When it comes to taxes, no income earned from a job is exempt. Even if your employer hands you a wad of cash at the end of each pay period and doesn't withhold taxes, you have a responsibility to report that income to the Internal Revenue Service on Form 1040. If you are ready to file taxes and you have been paid in cash, you need to figure out whether you're an actual employee or an independent contractor. This status designation will significantly influence how you report this income and how it is taxed.
Understanding Worker Status
The distinction between an employee and an independent contractor determines how you file taxes and what taxes you need to pay. The IRS uses three categories: behavioral, financial and relationship of the parties to determine who's an employee and who's a contractor. Typically, if your company tells you how to work and where to work, you're an employee. If you're an employee, your employer needs to withhold taxes from your pay and also needs to pay unemployment, Social Security and Medicare taxes.
While some companies try to skirt the issue, your employer shouldn't pay you in cash and expect you to figure out the taxes. If you're an independent contractor, you are on your own when it comes to taxes and usually need to pay estimated quarterly taxes four times a year.
Fill Out Schedule C
If you qualify as an independent contractor, you need to complete Schedule C, "Profit and Loss From Business," when you file your taxes. The company you work with should send you a Form 1099-NEC, but is only required to do so if you earned more than $600 during the year, even for cash jobs. Otherwise, it's up to you to keep track of and report all the income you've received over the course of the year. One benefit of filling out Schedule C is that you can subtract business expenses from your income, such as insurance, mileage and travel related to your work.
It's also possible that you worked a 9-5 job as an employee and then a few odd jobs for cash on the weekends as an independent contractor. In this case, your tax return will have both the reported wages from your regular job and a Schedule C with the cash income information from your side jobs.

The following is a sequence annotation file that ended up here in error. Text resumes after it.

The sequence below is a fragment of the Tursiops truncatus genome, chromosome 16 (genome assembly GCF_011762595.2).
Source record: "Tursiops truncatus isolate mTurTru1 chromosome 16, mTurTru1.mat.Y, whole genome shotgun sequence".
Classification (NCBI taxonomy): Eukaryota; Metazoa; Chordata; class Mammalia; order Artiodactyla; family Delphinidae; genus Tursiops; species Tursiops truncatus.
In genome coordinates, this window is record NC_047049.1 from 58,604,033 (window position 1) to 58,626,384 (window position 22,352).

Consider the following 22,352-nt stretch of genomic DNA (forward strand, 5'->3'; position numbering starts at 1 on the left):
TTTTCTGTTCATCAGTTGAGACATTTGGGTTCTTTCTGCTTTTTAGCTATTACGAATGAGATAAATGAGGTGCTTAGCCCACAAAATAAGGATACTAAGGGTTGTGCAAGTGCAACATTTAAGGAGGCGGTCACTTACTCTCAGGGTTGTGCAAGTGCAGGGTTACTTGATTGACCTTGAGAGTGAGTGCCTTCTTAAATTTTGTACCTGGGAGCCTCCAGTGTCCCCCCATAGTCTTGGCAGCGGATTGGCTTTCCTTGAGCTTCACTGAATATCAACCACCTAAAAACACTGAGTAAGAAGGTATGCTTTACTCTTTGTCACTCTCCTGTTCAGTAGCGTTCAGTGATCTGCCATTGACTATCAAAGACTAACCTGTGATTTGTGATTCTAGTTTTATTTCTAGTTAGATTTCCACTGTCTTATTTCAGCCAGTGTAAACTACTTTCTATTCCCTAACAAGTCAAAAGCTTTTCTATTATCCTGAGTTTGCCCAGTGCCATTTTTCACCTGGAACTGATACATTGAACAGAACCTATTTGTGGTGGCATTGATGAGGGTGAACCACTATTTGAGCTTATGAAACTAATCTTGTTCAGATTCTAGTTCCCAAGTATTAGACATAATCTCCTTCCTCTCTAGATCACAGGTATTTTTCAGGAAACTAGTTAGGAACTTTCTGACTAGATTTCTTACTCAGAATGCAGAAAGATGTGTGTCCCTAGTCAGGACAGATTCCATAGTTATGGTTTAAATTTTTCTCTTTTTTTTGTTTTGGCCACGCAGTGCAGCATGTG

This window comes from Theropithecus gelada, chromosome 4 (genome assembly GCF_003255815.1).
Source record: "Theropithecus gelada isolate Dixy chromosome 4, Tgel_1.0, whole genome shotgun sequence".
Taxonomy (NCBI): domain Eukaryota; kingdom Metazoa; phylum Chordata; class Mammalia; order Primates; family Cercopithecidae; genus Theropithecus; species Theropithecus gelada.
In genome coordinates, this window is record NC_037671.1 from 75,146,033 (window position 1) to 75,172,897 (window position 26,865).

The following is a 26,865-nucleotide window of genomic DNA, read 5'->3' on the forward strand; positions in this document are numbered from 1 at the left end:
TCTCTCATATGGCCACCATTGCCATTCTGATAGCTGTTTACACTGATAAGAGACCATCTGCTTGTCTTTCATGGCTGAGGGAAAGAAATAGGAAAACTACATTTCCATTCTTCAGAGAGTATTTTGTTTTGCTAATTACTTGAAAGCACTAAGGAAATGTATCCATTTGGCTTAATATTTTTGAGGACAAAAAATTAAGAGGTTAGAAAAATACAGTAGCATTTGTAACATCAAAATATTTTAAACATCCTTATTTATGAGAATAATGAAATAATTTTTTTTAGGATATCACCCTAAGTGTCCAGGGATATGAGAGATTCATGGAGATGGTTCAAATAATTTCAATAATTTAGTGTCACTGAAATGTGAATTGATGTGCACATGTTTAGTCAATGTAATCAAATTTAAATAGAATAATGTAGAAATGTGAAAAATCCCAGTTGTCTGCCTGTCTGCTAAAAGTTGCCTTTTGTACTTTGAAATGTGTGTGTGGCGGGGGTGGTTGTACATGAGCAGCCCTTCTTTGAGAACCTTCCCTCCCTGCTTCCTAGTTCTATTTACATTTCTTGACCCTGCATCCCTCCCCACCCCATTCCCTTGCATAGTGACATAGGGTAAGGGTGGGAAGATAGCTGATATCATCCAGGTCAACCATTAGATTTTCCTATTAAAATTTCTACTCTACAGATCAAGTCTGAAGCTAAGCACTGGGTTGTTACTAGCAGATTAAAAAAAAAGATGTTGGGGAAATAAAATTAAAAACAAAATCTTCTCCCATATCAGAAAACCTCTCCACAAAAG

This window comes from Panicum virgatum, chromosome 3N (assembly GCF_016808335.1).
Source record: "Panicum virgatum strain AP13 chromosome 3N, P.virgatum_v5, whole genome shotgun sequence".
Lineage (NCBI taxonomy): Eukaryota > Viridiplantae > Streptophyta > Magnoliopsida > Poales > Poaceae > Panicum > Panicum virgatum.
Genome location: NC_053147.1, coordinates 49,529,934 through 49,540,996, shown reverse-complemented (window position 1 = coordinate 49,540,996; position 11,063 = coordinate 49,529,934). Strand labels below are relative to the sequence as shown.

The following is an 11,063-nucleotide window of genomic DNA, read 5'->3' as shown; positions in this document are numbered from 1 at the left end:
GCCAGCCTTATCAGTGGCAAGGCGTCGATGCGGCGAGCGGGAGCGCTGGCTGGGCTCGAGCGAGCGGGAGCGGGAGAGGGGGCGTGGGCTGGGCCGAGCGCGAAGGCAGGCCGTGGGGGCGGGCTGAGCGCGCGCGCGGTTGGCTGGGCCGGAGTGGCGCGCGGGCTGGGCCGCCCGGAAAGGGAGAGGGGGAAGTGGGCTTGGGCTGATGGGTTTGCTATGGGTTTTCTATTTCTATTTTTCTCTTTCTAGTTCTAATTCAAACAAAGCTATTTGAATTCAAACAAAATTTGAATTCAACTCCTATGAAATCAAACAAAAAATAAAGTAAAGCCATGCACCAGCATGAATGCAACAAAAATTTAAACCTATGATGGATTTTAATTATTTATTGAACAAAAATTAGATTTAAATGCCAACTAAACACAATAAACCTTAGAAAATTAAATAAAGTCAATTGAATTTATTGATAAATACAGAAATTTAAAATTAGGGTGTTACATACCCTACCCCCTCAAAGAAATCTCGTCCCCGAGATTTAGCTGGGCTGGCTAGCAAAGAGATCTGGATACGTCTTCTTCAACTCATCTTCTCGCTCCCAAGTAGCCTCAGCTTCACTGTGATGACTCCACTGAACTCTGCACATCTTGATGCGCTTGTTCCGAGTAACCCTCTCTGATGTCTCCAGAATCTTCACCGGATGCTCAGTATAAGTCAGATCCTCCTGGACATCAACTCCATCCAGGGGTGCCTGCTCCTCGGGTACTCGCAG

Don't Forget Self-Employment Tax
When you're an independent contractor who is paid cash, income tax filing requires meticulous record-keeping. Regardless how you're paid, you're responsible for the full amount of your Social Security and Medicare taxes. In a typical employee-employer relationship, you pay half and the employer pays half. You need to pay the tax on any income you earned over $400.
Read More: How to Figure Self Employment Taxes
If You've Been Misclassified
Things can get a bit complicated if the company you work for treats you as an independent contractor when it should treat you as an employee. In that case, your employer can't legally pay you cash and expect you to handle all the tax issues yourself. You can complete Form SS-8 and submit it to the IRS, which will then determine your status. If you're actually an employee, you can fill out and submit Form 8919 with your return so that the company is responsible for paying half of your Social Security and Medicare taxes.
- IRS: Independent Contractor or Employee?
- IRS: Instructions for Schedule C
- IRS: Self-Employment Tax
- IRS: 2019 Form 8919
- IRS: Form SS-8
- IRS: About Form 1099-NEC, Nonemployee Compensation
- IRS: 2019 Schedule SE
- Internal Revenue Service. "Understanding Employee vs. Contractor Designation." Accessed Oct. 28, 2019.
- Internal Revenue Service: "IRS Issues Standard Mileage Rates for 2019." Accessed Oct. 28, 2019.
Based in Pennsylvania, Emily Weller has been writing professionally since 2007, when she began writing theater reviews Off-Off Broadway productions. Since then, she has written for TheNest, ModernMom and Rhode Island Home and Design magazine, among others. Weller attended CUNY/Brooklyn college and Temple University.